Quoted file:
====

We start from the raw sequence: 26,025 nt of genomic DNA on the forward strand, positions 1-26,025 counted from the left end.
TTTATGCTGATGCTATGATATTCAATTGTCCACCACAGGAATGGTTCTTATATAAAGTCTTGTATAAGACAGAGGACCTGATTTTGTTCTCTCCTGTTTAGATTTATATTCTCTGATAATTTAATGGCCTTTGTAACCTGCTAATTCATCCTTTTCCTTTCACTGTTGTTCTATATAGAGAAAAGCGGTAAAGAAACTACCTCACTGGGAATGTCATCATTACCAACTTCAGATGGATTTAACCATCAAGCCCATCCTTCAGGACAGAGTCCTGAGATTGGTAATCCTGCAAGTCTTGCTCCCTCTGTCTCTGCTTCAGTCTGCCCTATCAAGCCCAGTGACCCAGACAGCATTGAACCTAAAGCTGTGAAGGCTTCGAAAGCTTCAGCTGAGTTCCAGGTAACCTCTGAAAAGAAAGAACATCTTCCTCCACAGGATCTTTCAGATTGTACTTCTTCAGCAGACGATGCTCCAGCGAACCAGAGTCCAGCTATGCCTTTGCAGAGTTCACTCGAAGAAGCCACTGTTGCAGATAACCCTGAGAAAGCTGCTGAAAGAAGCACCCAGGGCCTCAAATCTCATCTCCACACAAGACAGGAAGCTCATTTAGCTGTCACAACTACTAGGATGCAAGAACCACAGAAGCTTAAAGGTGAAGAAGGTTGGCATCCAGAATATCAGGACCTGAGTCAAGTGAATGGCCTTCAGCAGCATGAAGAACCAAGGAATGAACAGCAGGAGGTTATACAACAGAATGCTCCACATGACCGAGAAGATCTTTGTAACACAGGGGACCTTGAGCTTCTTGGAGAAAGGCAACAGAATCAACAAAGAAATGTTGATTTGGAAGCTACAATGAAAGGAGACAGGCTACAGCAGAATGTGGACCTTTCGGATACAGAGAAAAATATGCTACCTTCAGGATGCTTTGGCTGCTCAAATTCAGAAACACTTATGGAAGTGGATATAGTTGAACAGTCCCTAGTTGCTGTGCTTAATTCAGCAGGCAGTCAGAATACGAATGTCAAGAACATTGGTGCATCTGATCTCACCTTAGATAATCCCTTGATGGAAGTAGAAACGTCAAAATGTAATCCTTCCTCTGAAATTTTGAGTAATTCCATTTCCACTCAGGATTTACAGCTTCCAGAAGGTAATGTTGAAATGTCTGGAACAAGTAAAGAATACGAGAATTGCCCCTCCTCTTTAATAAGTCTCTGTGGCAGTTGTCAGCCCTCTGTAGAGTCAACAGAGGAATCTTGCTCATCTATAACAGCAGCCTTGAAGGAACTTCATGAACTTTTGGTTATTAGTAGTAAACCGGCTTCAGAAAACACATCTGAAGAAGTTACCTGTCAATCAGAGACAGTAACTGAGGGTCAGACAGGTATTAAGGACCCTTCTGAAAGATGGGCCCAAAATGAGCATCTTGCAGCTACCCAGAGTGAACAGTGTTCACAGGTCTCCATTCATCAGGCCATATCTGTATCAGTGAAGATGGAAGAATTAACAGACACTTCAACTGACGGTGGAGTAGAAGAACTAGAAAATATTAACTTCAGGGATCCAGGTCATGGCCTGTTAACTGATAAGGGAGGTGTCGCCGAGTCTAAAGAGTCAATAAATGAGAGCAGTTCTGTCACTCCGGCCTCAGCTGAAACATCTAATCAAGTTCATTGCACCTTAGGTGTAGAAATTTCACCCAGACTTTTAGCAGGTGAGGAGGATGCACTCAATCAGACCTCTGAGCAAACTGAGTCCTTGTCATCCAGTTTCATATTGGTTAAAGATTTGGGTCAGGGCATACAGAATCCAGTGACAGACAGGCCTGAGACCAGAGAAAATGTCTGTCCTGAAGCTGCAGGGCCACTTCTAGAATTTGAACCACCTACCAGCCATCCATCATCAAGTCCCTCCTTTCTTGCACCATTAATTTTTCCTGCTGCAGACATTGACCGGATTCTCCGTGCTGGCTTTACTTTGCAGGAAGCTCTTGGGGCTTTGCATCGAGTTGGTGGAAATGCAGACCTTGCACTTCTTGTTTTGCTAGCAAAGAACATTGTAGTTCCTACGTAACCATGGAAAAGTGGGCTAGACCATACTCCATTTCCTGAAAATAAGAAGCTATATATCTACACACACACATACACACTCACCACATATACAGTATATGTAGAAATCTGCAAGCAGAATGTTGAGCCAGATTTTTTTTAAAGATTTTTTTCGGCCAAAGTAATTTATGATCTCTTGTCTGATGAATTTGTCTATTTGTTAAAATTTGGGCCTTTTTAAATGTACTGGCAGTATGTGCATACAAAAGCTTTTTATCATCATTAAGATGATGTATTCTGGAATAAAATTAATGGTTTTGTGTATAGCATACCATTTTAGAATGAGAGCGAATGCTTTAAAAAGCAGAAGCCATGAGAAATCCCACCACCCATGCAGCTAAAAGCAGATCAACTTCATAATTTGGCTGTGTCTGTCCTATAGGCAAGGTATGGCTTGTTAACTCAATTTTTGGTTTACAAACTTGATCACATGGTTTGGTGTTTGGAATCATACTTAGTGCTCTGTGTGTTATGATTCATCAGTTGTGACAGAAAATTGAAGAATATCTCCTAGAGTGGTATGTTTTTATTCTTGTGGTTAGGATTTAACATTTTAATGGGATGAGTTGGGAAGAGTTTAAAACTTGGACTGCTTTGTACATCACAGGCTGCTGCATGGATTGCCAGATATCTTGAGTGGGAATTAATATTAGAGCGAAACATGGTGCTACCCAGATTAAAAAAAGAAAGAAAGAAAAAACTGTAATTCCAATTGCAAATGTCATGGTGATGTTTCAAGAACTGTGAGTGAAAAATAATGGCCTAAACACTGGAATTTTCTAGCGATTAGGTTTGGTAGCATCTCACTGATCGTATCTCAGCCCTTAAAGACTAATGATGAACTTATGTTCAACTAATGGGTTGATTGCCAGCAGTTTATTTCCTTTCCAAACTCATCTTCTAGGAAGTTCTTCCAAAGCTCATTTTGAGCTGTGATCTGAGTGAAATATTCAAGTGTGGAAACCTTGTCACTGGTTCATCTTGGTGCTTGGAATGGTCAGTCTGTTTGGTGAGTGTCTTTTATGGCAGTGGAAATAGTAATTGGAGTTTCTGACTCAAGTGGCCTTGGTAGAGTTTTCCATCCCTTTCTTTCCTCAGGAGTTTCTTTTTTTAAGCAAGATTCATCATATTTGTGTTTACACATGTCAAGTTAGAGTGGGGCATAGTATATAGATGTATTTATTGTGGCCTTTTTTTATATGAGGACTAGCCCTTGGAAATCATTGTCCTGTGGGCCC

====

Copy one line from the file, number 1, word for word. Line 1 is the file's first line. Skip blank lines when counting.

We start from the raw sequence: 26,025 nt of genomic DNA on the forward strand, positions 1-26,025 counted from the left end.